The kale backlash

Written by Catherine Saxelby on Wednesday, 06 October 2021.
Tagged: ancient grains, grains, health, healthy eating, healthy lifestyle, nutrition, teff, whole grain

The kale backlash
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Why is kale (Brassica oleracea var. acephala) singled out for superfood status? It appears in many ‘lists of the healthiest vegetables’. And yes, I know it’s good for our health, but I really doubt that most of us actually LIKE kale.

Think about it – kale is tough, chewy and sometimes not pleasant to eat. If shredded very finely, it can make a decent addition to kale slaw or similar salads. But that’s about it. 

A recent paper echoed my sentiments, saying it remains unclear why kale is declared superior to other cruciferous vegetables. The authors claim it’s questionable whether this statement about kale is triggered by scientific evidence or some other factors.

The paper lists 116 references, noting that relatively few research papers are available, especially in vivo biological studies. Kale is a member of the cabbage family. It has the same silvery-green colour of outer cabbage leaves, but its leaves do not form a head. If kale is accorded superfood status, then so should other Brassicas such as cabbage or broccoli.

Kale Comparison 2

It’s claimed to be incredibly nutritious. It has every vitamin and mineral known to science and heaps in between, with no fat, no carbs, no gluten, no dairy – nothing that could upset or detract. Sounds way too perfect for me.

I just got sick and tired of hearing how nutritious kale was. And how I had to include some in my daily diet. Consider this marketing hype:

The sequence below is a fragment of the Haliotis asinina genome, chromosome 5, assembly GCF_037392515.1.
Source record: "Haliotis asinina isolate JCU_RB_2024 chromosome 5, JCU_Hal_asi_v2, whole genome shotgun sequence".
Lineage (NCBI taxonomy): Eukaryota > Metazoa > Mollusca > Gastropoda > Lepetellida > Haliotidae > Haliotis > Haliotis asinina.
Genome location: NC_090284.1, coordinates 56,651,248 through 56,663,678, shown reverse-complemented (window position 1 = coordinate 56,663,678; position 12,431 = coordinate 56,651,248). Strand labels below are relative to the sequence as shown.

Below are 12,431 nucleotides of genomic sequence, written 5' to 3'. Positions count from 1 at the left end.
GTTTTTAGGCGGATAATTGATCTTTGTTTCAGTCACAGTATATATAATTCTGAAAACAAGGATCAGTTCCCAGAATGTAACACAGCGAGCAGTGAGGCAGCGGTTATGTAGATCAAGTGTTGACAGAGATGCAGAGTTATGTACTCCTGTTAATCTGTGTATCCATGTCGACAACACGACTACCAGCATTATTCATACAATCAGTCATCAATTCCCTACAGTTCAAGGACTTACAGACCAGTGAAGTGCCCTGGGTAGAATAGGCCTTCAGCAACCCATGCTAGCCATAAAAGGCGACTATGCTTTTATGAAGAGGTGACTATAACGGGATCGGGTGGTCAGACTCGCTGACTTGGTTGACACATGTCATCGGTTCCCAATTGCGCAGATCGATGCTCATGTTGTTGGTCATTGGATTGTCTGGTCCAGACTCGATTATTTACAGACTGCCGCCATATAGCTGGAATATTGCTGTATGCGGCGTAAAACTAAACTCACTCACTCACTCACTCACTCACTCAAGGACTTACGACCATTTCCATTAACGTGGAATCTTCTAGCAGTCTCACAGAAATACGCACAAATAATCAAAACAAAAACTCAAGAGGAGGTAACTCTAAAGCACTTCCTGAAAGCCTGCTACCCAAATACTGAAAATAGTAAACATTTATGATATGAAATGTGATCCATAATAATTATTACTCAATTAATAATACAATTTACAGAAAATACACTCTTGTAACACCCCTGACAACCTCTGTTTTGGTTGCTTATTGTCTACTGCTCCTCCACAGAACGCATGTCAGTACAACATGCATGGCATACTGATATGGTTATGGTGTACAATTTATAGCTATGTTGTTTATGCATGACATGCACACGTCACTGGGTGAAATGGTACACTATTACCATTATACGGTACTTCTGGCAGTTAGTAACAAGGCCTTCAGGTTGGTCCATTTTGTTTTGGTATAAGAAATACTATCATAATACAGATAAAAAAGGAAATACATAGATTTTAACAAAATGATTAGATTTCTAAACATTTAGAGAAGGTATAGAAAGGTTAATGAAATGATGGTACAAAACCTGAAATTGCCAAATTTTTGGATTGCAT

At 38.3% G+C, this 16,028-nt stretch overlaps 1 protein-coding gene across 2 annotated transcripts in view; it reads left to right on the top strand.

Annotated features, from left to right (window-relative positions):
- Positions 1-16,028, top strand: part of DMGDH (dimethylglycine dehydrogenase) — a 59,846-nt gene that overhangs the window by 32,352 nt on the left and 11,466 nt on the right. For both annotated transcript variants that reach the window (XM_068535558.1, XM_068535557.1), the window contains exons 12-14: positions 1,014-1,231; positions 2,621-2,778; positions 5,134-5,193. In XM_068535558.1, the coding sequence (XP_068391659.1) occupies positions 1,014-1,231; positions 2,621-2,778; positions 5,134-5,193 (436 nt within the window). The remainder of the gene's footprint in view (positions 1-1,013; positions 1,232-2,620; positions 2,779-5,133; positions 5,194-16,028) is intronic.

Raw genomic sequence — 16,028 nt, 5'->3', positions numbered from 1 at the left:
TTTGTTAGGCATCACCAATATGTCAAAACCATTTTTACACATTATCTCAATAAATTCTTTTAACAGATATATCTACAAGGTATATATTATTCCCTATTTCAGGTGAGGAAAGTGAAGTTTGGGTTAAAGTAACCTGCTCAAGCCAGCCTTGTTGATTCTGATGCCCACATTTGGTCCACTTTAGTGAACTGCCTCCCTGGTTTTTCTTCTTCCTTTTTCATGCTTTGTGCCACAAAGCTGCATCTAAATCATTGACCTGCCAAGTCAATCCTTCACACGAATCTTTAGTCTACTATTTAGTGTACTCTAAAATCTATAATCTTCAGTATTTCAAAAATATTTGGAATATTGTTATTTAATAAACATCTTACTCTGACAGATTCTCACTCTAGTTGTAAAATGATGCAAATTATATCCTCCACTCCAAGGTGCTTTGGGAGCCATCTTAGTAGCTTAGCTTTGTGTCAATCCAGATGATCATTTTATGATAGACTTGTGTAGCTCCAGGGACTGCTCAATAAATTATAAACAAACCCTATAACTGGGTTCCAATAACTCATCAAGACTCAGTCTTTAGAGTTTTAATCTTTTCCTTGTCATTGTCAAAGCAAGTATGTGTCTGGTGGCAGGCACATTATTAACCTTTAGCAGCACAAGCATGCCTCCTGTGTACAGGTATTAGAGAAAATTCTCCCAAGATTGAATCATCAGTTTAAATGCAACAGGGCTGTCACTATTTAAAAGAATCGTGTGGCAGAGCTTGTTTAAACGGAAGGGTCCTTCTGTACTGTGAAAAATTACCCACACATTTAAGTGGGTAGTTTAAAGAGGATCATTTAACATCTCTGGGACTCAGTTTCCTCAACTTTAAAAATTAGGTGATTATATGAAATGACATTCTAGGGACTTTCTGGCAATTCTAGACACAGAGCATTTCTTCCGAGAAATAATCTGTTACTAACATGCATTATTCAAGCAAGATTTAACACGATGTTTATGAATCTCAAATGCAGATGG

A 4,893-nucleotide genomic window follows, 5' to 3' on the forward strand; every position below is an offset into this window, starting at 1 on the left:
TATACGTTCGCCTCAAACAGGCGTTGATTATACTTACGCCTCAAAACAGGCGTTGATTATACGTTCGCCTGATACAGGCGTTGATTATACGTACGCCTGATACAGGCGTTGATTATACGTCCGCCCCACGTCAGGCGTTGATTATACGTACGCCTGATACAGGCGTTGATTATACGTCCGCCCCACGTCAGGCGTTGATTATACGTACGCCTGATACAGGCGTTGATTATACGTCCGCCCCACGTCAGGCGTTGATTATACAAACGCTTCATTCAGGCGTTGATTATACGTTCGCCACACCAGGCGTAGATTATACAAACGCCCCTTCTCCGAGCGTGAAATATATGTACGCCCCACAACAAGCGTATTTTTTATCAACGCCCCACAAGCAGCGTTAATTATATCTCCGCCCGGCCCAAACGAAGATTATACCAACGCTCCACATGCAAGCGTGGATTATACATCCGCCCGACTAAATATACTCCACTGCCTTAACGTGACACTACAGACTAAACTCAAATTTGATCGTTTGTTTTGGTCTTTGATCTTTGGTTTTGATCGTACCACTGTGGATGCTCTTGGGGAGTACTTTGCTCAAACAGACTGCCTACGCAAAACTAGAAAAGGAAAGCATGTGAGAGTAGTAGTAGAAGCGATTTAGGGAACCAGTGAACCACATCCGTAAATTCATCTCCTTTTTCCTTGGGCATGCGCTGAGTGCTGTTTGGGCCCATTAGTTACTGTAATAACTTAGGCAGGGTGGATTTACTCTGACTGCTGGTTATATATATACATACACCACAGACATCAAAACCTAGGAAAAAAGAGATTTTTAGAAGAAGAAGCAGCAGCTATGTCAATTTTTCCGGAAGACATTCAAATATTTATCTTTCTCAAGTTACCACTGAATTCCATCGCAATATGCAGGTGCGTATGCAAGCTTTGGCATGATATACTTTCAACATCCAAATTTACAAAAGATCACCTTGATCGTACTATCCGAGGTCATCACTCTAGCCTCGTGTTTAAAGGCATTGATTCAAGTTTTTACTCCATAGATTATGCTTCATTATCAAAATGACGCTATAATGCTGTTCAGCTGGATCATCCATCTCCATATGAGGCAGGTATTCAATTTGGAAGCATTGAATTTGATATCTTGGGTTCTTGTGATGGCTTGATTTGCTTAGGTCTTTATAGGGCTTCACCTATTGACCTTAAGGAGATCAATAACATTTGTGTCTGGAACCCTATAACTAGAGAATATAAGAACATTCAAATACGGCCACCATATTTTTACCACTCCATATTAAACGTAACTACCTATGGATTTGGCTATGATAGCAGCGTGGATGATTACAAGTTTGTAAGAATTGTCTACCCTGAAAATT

“Kale of any variety is a nutritional powerhouse with many health benefits, the main linked to the high concentration of vitamins A, C, K and calcium as well as numerous phytonutrients.”

I mean – powerhouse? Really? I get that it’s linked to cabbage and silverbeet but why not just eat those and forget kale? I rest my case. 

So, I put this article in my Newsletter in July 2021 and many of you emailed me about the joys (or not) of kale. Half of you agreed with me in disliking kale, while the other half of you love it and even sent me your favourite kale recipes (see below)!  

For instance, I received this email from Alana:  

‘Hello Catherine. I eat everything. Kale is the lowest on the list – too chewy. Give me Brussels Sprouts anytime.’  

And another from Ruth:  

‘Thank you, Catherine, for your honest account of kale. I have tried to like it. I have massaged it with oil and added it to salads, have grown it, have added it to smoothies, have made kale chips with it. I have tried. However, no more will I feel guilty for not enjoying it. Silverbeet, cabbage, brussels sprouts, broccoli and cauliflower I will enjoy even more, knowing they are as good as kale!!’

 In contrast, Jenny wrote:

I love kale but my secret to eating lots of it is my red cabbage coleslaw.

  • 1/4 red cabbage, 
  • shredded 1/2 bunch kale, chopped and thick stems removed
  • 2 spring onions, chopped
  • A handful snow peas (raw), sliced diagonally
  • 1–2 tablespoons parsley, chopped Coarse black pepper
  • 1–2 tablespoons dill tips

In a bowl, mix all the ingredients together and place in the fridge. When ready to use, grab a good handful and place in a bowl, then add 1–2 tablespoons whole egg mayonnaise. The mix lasts a week in the fridge before going bitter. I usually have this slaw alongside another salad, poached or boiled eggs, or veggie fritters. This eases the veg ‘pressure’ at dinner.

Kale Cut Colander

The bottom line

 Kale tops all the lists for lutein (similar to carotenoids), vitamin K, fibre, vitamin C and potassium. But so do spinach, chard (silverbeet), and turnip and collard greens. And let’s not forget those veg we eat in much larger quantities such as cabbage, broccoli, capsicum, carrots and pumpkin, as well as green leaves like rocket (arugula), baby spinach leaves, watercress and radicchio. We should eat all of them.

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